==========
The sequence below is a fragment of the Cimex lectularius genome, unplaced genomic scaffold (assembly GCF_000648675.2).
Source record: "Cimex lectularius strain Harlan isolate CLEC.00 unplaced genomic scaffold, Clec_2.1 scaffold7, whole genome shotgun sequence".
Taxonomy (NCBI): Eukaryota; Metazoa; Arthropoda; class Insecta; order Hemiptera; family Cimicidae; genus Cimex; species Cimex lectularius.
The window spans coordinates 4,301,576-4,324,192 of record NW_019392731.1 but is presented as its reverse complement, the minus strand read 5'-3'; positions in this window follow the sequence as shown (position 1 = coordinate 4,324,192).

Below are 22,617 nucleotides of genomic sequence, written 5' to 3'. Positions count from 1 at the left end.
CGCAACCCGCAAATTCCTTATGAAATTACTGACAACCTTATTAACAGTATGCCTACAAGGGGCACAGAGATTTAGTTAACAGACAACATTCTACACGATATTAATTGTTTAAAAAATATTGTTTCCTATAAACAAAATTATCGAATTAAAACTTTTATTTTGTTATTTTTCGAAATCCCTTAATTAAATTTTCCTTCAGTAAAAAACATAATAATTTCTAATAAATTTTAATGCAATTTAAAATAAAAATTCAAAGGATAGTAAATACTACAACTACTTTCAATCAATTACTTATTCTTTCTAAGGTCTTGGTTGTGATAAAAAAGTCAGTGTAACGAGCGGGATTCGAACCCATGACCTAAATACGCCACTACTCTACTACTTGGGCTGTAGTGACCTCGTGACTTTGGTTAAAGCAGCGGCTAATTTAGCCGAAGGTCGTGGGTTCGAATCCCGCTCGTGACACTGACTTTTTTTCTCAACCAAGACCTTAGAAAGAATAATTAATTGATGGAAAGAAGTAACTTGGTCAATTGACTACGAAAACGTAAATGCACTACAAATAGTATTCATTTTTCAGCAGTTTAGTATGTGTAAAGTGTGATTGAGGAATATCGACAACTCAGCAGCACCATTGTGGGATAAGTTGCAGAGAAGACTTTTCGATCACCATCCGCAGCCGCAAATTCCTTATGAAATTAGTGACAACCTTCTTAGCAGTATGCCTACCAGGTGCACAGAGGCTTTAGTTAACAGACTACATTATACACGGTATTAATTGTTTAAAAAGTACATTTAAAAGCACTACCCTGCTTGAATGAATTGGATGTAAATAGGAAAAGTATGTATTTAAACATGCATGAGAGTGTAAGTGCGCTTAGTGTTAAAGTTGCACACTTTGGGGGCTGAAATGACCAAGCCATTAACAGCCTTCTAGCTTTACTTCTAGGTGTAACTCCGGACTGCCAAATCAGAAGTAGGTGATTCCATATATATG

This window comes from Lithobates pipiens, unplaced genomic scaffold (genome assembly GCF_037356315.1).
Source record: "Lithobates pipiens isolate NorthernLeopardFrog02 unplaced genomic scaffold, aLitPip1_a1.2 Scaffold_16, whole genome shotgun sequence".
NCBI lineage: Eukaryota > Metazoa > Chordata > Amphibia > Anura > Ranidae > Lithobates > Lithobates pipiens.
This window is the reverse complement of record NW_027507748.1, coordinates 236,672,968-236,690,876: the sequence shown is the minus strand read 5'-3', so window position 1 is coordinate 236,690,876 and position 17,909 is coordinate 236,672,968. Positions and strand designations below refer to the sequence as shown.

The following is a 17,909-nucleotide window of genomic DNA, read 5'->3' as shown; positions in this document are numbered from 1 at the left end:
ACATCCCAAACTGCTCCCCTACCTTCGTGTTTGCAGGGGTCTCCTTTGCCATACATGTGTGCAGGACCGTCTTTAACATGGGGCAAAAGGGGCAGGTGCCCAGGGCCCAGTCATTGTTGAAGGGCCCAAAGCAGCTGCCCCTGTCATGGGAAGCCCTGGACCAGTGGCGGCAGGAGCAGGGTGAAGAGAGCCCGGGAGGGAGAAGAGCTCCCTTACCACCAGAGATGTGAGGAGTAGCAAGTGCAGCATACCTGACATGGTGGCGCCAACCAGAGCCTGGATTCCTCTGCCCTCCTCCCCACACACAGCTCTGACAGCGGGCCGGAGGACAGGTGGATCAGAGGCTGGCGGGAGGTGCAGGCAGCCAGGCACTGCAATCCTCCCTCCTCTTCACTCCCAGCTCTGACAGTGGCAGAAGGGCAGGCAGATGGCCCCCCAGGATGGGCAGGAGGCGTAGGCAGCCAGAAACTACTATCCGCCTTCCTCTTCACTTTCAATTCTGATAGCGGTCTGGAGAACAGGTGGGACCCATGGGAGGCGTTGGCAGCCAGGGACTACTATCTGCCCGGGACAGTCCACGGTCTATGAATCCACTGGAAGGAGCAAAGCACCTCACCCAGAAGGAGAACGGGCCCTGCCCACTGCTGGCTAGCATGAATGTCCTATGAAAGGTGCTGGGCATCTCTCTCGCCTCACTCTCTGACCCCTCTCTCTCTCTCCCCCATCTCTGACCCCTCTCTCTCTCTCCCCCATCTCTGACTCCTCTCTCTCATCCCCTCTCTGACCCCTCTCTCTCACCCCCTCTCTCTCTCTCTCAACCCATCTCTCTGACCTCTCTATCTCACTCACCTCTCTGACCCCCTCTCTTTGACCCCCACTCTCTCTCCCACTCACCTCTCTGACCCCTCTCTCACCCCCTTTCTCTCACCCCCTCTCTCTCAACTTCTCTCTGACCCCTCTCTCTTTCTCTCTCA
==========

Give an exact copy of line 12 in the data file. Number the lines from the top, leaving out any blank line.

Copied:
ACATCCCAAACTGCTCCCCTACCTTCGTGTTTGCAGGGGTCTCCTTTGCCATACATGTGTGCAGGACCGTCTTTAACATGGGGCAAAAGGGGCAGGTGCCCAGGGCCCAGTCATTGTTGAAGGGCCCAAAGCAGCTGCCCCTGTCATGGGAAGCCCTGGACCAGTGGCGGCAGGAGCAGGGTGAAGAGAGCCCGGGAGGGAGAAGAGCTCCCTTACCACCAGAGATGTGAGGAGTAGCAAGTGCAGCATACCTGACATGGTGGCGCCAACCAGAGCCTGGATTCCTCTGCCCTCCTCCCCACACACAGCTCTGACAGCGGGCCGGAGGACAGGTGGATCAGAGGCTGGCGGGAGGTGCAGGCAGCCAGGCACTGCAATCCTCCCTCCTCTTCACTCCCAGCTCTGACAGTGGCAGAAGGGCAGGCAGATGGCCCCCCAGGATGGGCAGGAGGCGTAGGCAGCCAGAAACTACTATCCGCCTTCCTCTTCACTTTCAATTCTGATAGCGGTCTGGAGAACAGGTGGGACCCATGGGAGGCGTTGGCAGCCAGGGACTACTATCTGCCCGGGACAGTCCACGGTCTATGAATCCACTGGAAGGAGCAAAGCACCTCACCCAGAAGGAGAACGGGCCCTGCCCACTGCTGGCTAGCATGAATGTCCTATGAAAGGTGCTGGGCATCTCTCTCGCCTCACTCTCTGACCCCTCTCTCTCTCTCCCCCATCTCTGACCCCTCTCTCTCTCTCCCCCATCTCTGACTCCTCTCTCTCATCCCCTCTCTGACCCCTCTCTCTCACCCCCTCTCTCTCTCTCTCAACCCATCTCTCTGACCTCTCTATCTCACTCACCTCTCTGACCCCCTCTCTTTGACCCCCACTCTCTCTCCCACTCACCTCTCTGACCCCTCTCTCACCCCCTTTCTCTCACCCCCTCTCTCTCAACTTCTCTCTGACCCCTCTCTCTTTCTCTCTCA